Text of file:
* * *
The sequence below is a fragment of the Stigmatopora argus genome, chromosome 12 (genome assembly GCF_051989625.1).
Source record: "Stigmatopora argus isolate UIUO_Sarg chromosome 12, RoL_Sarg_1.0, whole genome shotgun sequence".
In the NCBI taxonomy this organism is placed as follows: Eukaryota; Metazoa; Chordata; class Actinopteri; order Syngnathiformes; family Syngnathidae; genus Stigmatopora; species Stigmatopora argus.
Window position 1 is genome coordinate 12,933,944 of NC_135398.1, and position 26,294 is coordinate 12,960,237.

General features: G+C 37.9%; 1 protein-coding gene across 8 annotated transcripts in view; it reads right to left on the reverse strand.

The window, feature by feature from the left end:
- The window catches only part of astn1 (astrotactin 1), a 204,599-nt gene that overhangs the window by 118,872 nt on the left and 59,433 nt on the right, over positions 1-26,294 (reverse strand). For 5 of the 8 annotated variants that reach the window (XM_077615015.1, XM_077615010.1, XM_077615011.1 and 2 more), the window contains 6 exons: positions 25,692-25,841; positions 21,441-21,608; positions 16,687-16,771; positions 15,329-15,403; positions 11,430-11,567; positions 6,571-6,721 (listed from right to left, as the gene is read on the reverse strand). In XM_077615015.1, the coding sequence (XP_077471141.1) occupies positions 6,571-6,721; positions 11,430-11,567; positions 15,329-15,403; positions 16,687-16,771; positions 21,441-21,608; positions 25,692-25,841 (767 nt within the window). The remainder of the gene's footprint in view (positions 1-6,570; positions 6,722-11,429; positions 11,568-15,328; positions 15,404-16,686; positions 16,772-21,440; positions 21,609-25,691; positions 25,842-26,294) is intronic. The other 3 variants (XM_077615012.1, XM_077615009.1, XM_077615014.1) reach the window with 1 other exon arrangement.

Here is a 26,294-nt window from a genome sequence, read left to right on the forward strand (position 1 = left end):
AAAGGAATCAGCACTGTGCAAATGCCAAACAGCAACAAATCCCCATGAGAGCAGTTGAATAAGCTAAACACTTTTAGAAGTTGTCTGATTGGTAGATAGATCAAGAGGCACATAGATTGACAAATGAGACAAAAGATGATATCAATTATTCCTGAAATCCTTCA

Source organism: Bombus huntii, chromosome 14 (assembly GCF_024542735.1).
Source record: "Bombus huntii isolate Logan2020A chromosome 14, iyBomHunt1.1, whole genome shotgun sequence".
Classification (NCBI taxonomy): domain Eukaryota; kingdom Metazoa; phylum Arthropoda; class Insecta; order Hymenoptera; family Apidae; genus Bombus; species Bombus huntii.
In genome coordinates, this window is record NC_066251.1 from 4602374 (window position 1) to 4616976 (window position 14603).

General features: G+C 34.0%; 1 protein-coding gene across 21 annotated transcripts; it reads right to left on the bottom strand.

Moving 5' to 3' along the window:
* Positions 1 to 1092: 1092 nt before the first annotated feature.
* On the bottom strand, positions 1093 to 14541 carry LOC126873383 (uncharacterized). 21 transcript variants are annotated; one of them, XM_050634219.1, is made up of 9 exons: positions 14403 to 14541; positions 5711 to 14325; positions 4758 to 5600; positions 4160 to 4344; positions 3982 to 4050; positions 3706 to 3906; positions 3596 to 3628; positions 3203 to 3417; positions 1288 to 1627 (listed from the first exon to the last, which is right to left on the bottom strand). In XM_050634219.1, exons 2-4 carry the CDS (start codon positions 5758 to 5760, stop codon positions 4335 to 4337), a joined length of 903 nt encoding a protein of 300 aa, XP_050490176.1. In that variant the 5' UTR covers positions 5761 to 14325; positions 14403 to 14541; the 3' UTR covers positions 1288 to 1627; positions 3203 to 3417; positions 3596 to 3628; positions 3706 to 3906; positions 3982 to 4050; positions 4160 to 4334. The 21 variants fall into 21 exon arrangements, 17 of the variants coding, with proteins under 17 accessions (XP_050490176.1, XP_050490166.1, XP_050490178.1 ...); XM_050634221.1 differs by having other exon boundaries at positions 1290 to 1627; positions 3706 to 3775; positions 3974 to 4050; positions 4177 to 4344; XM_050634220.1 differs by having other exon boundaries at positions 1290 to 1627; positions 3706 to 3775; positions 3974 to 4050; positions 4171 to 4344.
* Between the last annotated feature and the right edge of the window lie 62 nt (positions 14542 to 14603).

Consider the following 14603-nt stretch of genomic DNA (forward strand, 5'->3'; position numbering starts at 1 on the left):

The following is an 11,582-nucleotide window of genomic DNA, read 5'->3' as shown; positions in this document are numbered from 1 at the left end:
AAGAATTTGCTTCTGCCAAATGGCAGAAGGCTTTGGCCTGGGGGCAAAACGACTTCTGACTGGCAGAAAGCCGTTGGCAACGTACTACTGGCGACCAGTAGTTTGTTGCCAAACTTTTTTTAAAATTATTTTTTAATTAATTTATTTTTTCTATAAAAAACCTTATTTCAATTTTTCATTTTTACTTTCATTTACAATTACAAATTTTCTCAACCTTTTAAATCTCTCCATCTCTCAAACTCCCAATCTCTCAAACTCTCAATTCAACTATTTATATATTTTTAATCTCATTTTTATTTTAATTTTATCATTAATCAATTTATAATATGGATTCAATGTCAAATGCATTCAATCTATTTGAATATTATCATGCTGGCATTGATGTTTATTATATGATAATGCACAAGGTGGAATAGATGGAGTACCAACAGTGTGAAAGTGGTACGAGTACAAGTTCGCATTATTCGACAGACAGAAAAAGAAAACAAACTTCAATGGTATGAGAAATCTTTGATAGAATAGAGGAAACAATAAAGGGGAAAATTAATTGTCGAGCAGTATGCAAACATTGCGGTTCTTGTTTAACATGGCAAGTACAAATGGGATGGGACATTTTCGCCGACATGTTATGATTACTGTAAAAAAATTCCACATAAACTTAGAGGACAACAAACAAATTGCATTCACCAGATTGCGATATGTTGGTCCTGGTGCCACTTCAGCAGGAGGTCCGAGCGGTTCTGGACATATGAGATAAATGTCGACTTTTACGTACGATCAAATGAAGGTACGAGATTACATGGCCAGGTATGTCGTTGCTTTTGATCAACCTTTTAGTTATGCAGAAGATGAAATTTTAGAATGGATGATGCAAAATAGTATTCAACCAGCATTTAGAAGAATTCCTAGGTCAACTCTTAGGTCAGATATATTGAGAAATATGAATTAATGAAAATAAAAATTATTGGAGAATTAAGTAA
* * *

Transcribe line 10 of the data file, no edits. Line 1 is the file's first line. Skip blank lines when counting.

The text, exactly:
Source organism: Bombus huntii, chromosome 14 (assembly GCF_024542735.1).